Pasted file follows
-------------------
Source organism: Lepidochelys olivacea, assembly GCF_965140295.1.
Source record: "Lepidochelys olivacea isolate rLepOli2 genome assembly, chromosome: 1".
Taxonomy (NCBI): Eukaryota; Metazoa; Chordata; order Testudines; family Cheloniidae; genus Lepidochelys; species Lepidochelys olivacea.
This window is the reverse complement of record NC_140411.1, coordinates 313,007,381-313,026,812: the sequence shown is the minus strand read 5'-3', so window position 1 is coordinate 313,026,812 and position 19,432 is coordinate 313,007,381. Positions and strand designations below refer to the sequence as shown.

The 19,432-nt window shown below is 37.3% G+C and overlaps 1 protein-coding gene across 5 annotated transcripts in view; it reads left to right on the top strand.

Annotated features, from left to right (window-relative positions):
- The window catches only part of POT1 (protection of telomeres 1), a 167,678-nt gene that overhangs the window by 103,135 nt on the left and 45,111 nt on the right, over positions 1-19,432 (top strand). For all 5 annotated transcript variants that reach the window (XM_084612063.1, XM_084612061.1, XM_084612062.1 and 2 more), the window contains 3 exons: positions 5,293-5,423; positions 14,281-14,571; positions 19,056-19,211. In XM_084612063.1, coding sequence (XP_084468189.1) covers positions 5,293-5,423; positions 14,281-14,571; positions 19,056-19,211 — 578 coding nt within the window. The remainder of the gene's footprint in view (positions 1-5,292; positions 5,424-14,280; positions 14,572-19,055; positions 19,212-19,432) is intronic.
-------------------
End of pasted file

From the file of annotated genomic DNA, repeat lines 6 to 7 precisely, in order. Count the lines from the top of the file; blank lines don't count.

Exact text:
Annotated features, from left to right (window-relative positions):
- The window catches only part of POT1 (protection of telomeres 1), a 167,678-nt gene that overhangs the window by 103,135 nt on the left and 45,111 nt on the right, over positions 1-19,432 (top strand). For all 5 annotated transcript variants that reach the window (XM_084612063.1, XM_084612061.1, XM_084612062.1 and 2 more), the window contains 3 exons: positions 5,293-5,423; positions 14,281-14,571; positions 19,056-19,211. In XM_084612063.1, coding sequence (XP_084468189.1) covers positions 5,293-5,423; positions 14,281-14,571; positions 19,056-19,211 — 578 coding nt within the window. The remainder of the gene's footprint in view (positions 1-5,292; positions 5,424-14,280; positions 14,572-19,055; positions 19,212-19,432) is intronic.